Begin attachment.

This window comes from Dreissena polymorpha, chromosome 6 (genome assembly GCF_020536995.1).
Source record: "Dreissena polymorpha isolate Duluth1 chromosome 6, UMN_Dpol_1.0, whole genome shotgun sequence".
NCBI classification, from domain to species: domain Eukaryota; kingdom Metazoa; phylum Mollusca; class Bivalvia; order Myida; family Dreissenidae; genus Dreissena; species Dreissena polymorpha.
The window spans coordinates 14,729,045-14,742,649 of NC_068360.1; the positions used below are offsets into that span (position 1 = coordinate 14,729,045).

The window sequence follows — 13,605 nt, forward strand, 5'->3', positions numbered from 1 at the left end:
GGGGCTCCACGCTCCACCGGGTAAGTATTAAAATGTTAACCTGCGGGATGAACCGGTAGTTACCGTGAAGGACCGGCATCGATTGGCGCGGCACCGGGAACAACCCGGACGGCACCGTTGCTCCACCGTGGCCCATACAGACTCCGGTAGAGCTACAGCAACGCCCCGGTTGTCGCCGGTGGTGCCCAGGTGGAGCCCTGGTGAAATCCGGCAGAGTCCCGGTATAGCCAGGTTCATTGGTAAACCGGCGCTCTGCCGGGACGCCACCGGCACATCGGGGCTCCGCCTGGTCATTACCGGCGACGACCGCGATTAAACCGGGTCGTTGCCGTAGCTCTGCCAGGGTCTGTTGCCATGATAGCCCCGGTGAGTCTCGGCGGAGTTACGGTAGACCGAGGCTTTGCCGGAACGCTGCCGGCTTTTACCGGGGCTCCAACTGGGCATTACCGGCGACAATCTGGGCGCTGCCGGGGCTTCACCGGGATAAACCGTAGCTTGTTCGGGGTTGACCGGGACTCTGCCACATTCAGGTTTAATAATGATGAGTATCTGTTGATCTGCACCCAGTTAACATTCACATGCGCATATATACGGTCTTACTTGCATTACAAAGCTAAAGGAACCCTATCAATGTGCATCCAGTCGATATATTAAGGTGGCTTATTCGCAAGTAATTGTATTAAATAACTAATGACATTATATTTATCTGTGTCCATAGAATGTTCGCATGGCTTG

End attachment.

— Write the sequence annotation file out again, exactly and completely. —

This window comes from Dreissena polymorpha, chromosome 6 (genome assembly GCF_020536995.1).
Source record: "Dreissena polymorpha isolate Duluth1 chromosome 6, UMN_Dpol_1.0, whole genome shotgun sequence".
NCBI classification, from domain to species: domain Eukaryota; kingdom Metazoa; phylum Mollusca; class Bivalvia; order Myida; family Dreissenidae; genus Dreissena; species Dreissena polymorpha.
The window spans coordinates 14,729,045-14,742,649 of NC_068360.1; the positions used below are offsets into that span (position 1 = coordinate 14,729,045).

The window sequence follows — 13,605 nt, forward strand, 5'->3', positions numbered from 1 at the left end:
GGGGCTCCACGCTCCACCGGGTAAGTATTAAAATGTTAACCTGCGGGATGAACCGGTAGTTACCGTGAAGGACCGGCATCGATTGGCGCGGCACCGGGAACAACCCGGACGGCACCGTTGCTCCACCGTGGCCCATACAGACTCCGGTAGAGCTACAGCAACGCCCCGGTTGTCGCCGGTGGTGCCCAGGTGGAGCCCTGGTGAAATCCGGCAGAGTCCCGGTATAGCCAGGTTCATTGGTAAACCGGCGCTCTGCCGGGACGCCACCGGCACATCGGGGCTCCGCCTGGTCATTACCGGCGACGACCGCGATTAAACCGGGTCGTTGCCGTAGCTCTGCCAGGGTCTGTTGCCATGATAGCCCCGGTGAGTCTCGGCGGAGTTACGGTAGACCGAGGCTTTGCCGGAACGCTGCCGGCTTTTACCGGGGCTCCAACTGGGCATTACCGGCGACAATCTGGGCGCTGCCGGGGCTTCACCGGGATAAACCGTAGCTTGTTCGGGGTTGACCGGGACTCTGCCACATTCAGGTTTAATAATGATGAGTATCTGTTGATCTGCACCCAGTTAACATTCACATGCGCATATATACGGTCTTACTTGCATTACAAAGCTAAAGGAACCCTATCAATGTGCATCCAGTCGATATATTAAGGTGGCTTATTCGCAAGTAATTGTATTAAATAACTAATGACATTATATTTATCTGTGTCCATAGAATGTTCGCATGGCTTG